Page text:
• Rely on your peers. Talking out your cases is one of the best things you can do. When you are outside of work, be 100% outside of work. This is hard, but remembering that you have done your best can be incredibly helpful.
  • Life changes fast. Trying to bury feelings about end of life won’t help you. Let yourself feel pain and experience grief.
  • It is okay to cry, it is okay to remember those cases.
  • Having social work and pastoral care available is incredibly helpful. Pastoral care has a longitudinal relationship with families through the grieving process.
  • Listen to the family. Envision what they are saying, on paper. Try to see the words they are saying, orally, on paper. This may allow you to focus on the details.
  • Mnemonics for giving bad news are good, but ultimately you have to read the room.
  • This is as high stakes as anything we do.
  • Algorithms are helpful, but the most important thing is a human connection.
  • Sit every time. The tone is what the family remembers.
EMS – Drs. Sophia Dyer & Kevin Ryan – “Lessons learned from disasters: How good hospitals cope and why you should have a personal disaster plan”
  • https://www.boston.gov/departments/emergency-management
  • HICS – applying ICS to hospital setting: www.hicscenter.org
  • On the intranet home page, click on Disaster Management to see more BMC-specific info
  • Have your own personal disaster plan:
    • Have your important phone numbers handy, if you are to lose your cell phone
  • Do you have an emergency kit at home?
    • Paper map of your area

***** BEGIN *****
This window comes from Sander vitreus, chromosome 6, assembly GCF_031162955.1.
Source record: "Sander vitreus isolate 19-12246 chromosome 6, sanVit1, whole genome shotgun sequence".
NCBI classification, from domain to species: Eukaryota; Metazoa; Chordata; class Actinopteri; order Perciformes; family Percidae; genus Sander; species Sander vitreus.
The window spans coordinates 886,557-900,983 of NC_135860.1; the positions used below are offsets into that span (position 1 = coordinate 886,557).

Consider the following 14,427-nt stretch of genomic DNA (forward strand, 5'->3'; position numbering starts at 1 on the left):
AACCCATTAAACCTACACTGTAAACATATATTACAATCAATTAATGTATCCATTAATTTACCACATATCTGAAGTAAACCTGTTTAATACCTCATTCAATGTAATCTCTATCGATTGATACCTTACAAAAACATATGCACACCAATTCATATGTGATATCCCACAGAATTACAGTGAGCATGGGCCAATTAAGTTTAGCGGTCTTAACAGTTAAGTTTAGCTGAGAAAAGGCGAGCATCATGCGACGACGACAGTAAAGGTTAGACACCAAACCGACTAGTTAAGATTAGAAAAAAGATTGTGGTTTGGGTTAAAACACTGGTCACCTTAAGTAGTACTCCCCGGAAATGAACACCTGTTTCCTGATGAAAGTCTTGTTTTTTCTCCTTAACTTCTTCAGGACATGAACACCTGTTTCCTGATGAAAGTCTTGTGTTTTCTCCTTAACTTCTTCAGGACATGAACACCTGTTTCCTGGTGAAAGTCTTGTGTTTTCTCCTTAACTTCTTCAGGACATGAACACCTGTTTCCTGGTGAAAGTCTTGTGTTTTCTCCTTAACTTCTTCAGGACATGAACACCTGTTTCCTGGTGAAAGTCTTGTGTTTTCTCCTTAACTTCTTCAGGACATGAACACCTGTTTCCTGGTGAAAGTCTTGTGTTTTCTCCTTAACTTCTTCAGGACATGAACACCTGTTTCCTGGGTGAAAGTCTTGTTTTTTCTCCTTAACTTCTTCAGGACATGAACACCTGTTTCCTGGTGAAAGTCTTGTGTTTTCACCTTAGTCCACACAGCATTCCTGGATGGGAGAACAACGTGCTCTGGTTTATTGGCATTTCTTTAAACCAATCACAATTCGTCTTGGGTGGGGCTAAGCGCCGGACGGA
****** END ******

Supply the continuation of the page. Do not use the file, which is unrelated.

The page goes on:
• Backup supply of medications
    • Flashlights, batteries
    • Pet food
    • For more info: ready.gov/kit
  • Do you have secure storage for all your important documents and professional credentials?
BMC Guest Speaker Dr. Josh Brody  – “Sounds of the Emergency Room”
  • Think in twos:
    • Sick or not sick:
      • What are the vitals?
      • What do you see when you walk into the room?
      • Positioning
      • Work of Breathing
      • Pattern of Breathing
      • Mental Status
    • Upper or Lower
    • Obstructive or Non-Obstructive
  • Context is Key!
  • The hardest thing about a cricothyrotomy is the decision to act.
CCU – Drs. Tuyen Kiet & Erin Oakley
  • All pacemakers should have alphanumeric codes visible on XR
  • Pacers can be: Paced, Sensed, or Respond to Sensing
  • AAI
    • Sensing and pacing atria, inhibits pacemaker if sensing a native beat
  • VVI
    • Ventricular demand pacing
  • DDD
    • AV sequential pacing
    • Used for AV block with normal SA node
  • Magnet Mode: Asynchronous pacing, either AOO or VOO
  • RV paced rhythms will resemble LBBB
  • CanadiEM Approach to Paced EKG:
  • Three type of pacemaker failure:
    • Failure to pace – pacemaker doesn’t trigger the myocardium to depolarize
    • Failure to capture – pacemaker impose is unable to depolarize myocardial tissue
    • Failure to sense – pacemaker works despite native beats
  • Pacemaker syndrome:
    • Suboptimal AV Synchrony
    • Ultimately caused by increased atrial pressures
    • Presentation: Fullness in the head/neck, cannon A waves
  • Pacemaker Induced Tachycardia:
    • Sort of like AVNRT, can still happen even if you have no native SA/AV function (1/3 of these patients have preserved retrograde conduction)
  • Know where your magnet is!
  • Be ready to transfer if you don’t have EP in your facility.

 

Resident Author: Tom Gill, MD
Resident Editor: Jeffrey Rixe, MD